On Tuesday, April 23, 2024, the Federal Trade Commission (“FTC”) voted (3-2) to ban essentially all non-compete agreements applicable to workers (employees and independent contractors alike). The new rule – assuming it takes effect, which is still unknown – specifically precludes “business entities” from entering into non-competes, enforcing existing non-competes (for all but a narrow group of “senior executives” making at least $151,164 per year), or representing to workers that they are subject to non-competes. It also requires businesses to notify current and former workers who signed non-competes that they are no longer enforceable.

I use non-competes for my workers, do I have to act now?

The new rule is not effective yet, so businesses need not take immediate action. Multiple business groups have already challenged the rule in at least two federal courts, and even if it survives those challenges, it will not take effect until 120 days from when it is published in the Code of Federal Regulations. At the soonest, we expect it will not become effective until late September 2024. That said, businesses should be proactive in identifying employees and other “workers” that are subject to non-competes so that they can be ready to give notice to them if and when the rule goes into effect.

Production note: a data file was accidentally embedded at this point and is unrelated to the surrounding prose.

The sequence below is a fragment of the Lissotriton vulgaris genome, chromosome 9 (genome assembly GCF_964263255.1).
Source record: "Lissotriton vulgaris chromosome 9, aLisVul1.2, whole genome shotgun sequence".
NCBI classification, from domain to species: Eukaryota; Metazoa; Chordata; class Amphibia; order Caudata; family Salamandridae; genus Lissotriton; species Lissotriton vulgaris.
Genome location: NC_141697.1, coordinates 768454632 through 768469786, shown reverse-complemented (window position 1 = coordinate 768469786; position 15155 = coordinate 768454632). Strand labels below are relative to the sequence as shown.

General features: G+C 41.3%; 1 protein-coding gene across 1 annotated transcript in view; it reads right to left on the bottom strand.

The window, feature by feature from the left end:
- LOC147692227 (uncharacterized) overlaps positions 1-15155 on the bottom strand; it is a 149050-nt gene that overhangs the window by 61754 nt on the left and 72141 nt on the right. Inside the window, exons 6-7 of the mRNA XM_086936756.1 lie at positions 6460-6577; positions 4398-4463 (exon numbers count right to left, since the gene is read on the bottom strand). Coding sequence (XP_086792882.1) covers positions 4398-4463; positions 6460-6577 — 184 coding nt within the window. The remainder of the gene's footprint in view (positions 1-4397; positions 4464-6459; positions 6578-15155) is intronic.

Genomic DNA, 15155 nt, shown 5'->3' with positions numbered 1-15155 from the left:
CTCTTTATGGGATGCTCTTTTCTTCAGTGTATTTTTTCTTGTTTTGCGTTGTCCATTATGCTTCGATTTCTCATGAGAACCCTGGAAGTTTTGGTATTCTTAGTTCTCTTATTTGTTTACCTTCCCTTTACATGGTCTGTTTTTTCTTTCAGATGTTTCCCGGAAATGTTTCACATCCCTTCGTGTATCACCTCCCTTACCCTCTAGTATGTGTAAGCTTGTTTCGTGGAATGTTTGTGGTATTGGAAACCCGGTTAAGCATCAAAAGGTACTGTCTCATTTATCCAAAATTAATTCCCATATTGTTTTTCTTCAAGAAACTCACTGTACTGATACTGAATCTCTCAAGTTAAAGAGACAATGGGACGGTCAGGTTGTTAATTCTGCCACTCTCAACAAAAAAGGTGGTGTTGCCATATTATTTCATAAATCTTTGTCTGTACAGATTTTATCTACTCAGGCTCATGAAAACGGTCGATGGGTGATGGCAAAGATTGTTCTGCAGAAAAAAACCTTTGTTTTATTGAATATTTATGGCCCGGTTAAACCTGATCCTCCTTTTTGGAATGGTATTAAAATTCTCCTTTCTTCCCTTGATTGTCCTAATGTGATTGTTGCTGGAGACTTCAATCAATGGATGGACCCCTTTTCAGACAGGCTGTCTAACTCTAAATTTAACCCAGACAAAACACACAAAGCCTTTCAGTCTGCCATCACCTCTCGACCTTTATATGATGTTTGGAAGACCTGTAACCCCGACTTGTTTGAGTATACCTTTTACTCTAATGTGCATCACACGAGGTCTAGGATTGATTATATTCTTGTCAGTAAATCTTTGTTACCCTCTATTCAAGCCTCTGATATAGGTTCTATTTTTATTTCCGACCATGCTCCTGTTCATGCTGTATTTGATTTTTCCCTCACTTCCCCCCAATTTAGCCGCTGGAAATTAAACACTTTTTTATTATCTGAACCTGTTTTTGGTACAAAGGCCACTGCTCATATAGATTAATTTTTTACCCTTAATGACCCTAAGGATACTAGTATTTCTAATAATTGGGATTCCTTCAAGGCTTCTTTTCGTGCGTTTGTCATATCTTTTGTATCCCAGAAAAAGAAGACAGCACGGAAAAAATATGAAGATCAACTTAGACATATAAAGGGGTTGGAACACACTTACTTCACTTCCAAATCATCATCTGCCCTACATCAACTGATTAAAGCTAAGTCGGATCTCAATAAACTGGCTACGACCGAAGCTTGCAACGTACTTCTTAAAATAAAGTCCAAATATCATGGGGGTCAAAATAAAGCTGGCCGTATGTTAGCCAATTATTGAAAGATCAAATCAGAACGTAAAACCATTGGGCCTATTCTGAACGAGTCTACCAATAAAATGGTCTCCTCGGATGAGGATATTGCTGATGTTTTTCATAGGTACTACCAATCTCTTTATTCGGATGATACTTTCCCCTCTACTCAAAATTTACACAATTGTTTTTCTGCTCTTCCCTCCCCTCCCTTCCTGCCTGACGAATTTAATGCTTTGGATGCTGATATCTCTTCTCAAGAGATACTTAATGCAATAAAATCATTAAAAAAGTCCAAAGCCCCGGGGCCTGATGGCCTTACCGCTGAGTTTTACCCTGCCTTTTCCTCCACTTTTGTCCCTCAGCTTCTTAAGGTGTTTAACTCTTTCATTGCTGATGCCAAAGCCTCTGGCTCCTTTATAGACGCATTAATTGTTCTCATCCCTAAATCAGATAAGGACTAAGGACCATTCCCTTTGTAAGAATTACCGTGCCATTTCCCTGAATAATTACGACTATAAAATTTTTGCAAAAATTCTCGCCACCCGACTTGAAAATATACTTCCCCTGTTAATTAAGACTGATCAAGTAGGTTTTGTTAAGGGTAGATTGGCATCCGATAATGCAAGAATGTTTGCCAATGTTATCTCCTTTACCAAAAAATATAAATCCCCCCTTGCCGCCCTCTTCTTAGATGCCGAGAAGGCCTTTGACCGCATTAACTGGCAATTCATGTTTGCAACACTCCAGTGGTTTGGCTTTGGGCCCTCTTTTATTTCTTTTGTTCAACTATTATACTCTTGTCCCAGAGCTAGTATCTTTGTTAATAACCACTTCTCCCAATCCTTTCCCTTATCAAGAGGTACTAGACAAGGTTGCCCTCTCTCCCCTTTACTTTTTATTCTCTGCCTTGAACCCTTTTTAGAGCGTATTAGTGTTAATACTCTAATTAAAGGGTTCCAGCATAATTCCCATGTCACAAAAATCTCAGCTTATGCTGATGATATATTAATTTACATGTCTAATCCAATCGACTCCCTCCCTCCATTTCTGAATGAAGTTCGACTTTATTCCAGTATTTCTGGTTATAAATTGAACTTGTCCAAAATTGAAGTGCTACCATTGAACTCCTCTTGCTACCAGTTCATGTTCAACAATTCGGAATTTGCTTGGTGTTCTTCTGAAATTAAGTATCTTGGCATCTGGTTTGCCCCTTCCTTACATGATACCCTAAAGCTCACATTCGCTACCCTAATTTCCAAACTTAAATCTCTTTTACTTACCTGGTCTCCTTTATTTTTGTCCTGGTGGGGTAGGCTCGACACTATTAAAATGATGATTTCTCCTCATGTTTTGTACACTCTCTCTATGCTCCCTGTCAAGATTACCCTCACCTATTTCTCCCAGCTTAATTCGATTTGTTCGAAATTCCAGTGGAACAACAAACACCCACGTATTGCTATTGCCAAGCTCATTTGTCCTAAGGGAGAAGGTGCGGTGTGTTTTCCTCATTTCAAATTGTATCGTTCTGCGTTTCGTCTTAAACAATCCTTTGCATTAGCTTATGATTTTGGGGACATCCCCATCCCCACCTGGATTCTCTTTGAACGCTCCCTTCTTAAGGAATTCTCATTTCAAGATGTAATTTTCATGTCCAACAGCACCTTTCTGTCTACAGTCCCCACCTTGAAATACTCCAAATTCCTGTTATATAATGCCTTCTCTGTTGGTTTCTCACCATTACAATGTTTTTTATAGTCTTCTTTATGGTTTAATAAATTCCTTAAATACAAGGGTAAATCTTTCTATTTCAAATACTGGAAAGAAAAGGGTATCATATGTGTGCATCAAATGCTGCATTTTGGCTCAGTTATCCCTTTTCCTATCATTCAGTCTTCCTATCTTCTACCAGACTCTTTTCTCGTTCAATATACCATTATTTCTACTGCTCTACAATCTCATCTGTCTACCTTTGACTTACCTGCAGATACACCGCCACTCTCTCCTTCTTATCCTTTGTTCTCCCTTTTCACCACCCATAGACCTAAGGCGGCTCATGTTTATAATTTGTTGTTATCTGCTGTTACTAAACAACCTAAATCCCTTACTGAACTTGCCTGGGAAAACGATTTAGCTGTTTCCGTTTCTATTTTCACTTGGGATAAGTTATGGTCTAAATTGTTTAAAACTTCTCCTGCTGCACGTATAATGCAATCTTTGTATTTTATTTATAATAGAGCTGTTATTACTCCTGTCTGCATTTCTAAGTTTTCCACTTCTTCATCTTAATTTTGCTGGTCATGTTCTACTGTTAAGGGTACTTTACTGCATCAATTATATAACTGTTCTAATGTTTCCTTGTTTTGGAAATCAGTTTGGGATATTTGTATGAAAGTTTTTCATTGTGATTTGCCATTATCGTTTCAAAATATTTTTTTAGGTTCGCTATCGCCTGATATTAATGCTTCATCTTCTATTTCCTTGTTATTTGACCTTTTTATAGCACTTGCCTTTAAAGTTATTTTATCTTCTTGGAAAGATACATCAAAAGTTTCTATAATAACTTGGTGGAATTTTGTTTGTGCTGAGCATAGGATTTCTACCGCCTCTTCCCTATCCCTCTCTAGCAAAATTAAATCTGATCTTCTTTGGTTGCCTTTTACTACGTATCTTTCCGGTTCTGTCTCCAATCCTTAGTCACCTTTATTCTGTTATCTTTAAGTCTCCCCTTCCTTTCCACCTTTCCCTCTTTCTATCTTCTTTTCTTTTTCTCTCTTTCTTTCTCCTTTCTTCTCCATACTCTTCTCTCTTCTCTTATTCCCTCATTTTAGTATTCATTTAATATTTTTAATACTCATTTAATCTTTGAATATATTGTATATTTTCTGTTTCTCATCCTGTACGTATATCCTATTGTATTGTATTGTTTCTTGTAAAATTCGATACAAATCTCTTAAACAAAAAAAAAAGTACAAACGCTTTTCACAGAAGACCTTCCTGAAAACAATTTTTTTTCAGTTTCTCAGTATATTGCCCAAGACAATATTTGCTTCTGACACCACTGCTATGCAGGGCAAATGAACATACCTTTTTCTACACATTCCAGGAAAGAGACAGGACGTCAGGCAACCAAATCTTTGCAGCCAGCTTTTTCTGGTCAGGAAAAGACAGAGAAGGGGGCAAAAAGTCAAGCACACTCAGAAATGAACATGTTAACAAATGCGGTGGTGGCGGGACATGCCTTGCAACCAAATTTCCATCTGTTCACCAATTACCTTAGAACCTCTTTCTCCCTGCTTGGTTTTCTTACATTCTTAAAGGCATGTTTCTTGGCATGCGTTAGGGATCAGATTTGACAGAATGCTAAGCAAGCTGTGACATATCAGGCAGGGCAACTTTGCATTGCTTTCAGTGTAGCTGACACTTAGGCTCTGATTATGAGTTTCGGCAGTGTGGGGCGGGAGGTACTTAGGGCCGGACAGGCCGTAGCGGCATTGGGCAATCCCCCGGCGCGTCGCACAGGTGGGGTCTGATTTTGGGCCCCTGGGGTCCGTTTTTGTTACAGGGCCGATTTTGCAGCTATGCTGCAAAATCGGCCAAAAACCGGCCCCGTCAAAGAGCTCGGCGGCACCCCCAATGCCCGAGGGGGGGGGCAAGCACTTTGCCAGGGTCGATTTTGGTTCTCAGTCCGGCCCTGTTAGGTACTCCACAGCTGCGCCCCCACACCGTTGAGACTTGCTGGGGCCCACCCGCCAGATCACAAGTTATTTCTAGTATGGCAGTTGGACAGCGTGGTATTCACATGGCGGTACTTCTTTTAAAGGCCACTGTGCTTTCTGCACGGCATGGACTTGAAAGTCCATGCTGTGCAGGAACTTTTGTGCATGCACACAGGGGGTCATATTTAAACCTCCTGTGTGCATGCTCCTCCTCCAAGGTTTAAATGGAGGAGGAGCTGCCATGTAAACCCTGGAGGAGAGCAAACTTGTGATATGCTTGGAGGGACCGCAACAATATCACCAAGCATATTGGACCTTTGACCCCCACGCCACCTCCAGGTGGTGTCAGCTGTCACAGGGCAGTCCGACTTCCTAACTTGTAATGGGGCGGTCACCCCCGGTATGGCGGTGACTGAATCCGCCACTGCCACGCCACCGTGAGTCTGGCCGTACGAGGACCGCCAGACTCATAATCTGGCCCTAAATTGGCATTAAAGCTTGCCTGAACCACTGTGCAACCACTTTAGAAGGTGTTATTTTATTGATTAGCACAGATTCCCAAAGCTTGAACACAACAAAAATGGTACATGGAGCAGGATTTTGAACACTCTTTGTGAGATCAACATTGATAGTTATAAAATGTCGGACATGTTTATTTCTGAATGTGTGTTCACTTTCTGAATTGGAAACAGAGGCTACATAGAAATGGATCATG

Once the rule becomes effective, what must I do?

Businesses will need to give notice to all “workers” who entered into non-competes before the effective date that their non-competes cannot and will not be enforced. The rule provides model language and a sample form that it recommends be used.

Next, because businesses will be precluded from including non-compete language in their agreements with workers, they will have to redraft and edit employment contracts, independent contractor agreements, and restrictive covenant agreements so that any non-compete language is removed.

The rule also explicitly states that it does not preempt or override applicable state laws and regulations concerning non-competes. In other words, if a state law imposes additional requirements, an employer must take necessary action to comply with both state and federal law. We recommend that businesses check their non-compete agreements and other restrictive covenants against applicable state laws to ensure compliance, especially if the agreements are more than four years old.

If you have any questions or would like your existing non-compete agreements to be reviewed or updated, Whelan Corrente & Flanders LLP is ready to help. Please reach out to your existing contact at the firm or e-mail our Office Manager, Cindy Lomas (clomas@whelancorrente.com) to discuss next steps.